Carawheat Ale

carawheat ale

Since I had been using a yeast for wheat ales, I decided I would go one final round and make a final wheat-based beer. At the homebrew shop, I decided to add in a bunch of carawheat malt too, because why not? What’s the worst that could happen?

Well, since I have no idea what carawheat does, I suppose things could have gone very badly.  A little research suggests that carawheat can be added as 10% of the malt bill…and I went with 25%.

This ale came out a little odd. It’s not bad, by any means; there’s a faint funkiness in the nose but that doesn’t translate to the flavors and the flavor itself is very, very mild. But it’s also a little forgettable, and while I want to spin this as a good thing (a clean finish is a plus) it feels like a negative. It’s possible I’m being too hard on myself, that this is a beer with a slight flaw but really is quite drinkable overall.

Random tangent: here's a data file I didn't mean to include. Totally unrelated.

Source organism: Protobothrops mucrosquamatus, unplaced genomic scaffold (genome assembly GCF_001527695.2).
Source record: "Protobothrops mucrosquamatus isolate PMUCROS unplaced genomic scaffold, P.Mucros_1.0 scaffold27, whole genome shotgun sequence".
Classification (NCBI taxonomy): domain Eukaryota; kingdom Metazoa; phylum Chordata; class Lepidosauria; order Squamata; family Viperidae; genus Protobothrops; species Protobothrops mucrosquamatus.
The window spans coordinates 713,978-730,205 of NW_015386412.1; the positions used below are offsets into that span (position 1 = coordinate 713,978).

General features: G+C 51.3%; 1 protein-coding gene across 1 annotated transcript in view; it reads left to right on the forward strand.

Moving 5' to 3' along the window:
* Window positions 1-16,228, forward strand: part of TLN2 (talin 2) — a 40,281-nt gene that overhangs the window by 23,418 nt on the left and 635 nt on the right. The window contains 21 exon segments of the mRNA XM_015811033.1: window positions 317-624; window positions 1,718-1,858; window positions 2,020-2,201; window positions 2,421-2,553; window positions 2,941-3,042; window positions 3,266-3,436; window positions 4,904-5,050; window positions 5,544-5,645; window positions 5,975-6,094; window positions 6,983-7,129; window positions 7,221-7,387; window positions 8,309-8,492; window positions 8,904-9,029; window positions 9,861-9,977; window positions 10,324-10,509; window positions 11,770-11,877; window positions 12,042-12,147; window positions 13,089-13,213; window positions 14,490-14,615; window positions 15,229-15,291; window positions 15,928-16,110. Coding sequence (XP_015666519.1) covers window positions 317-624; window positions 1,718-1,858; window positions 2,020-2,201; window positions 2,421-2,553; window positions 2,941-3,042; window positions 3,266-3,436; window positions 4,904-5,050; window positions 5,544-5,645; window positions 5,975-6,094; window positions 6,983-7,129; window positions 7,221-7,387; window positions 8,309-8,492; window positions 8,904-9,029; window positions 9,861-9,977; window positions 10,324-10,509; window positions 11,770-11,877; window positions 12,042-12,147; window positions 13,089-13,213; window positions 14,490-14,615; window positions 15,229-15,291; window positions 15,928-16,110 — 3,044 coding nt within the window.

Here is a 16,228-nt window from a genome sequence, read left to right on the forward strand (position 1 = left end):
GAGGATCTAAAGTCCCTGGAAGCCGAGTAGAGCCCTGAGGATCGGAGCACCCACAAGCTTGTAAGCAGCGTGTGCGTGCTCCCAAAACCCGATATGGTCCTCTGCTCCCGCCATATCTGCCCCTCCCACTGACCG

Brew Date: 8.11.13

Steeping grains:
2 lb 2 row
2 lb wheat
1 lb carawheat

3 lb LME

.75 oz US goldings @ 60
.75 oz US goldings @ 30
.5 oz US Goldings @10

3rd use wheat ale yeast (Wyeast 1010, last use)

OG: 1.05

FG: 1.006

ABV: 5.9%

The Hard Stuff

Although this is a beer blog most of the time, I don’t think it would come as any surprise to readers that I also enjoy wine and spirits as well. It is with this in mind that I present this pretty cool article I stumbled on, illuminating the chemistry of what happens to whiskey when you add water to it.

To round out this cool science-y + spirits post, I’m also linking to an article that attempts to create an algebraic formula for the perfect martini. I knew I should’ve studied more math in school.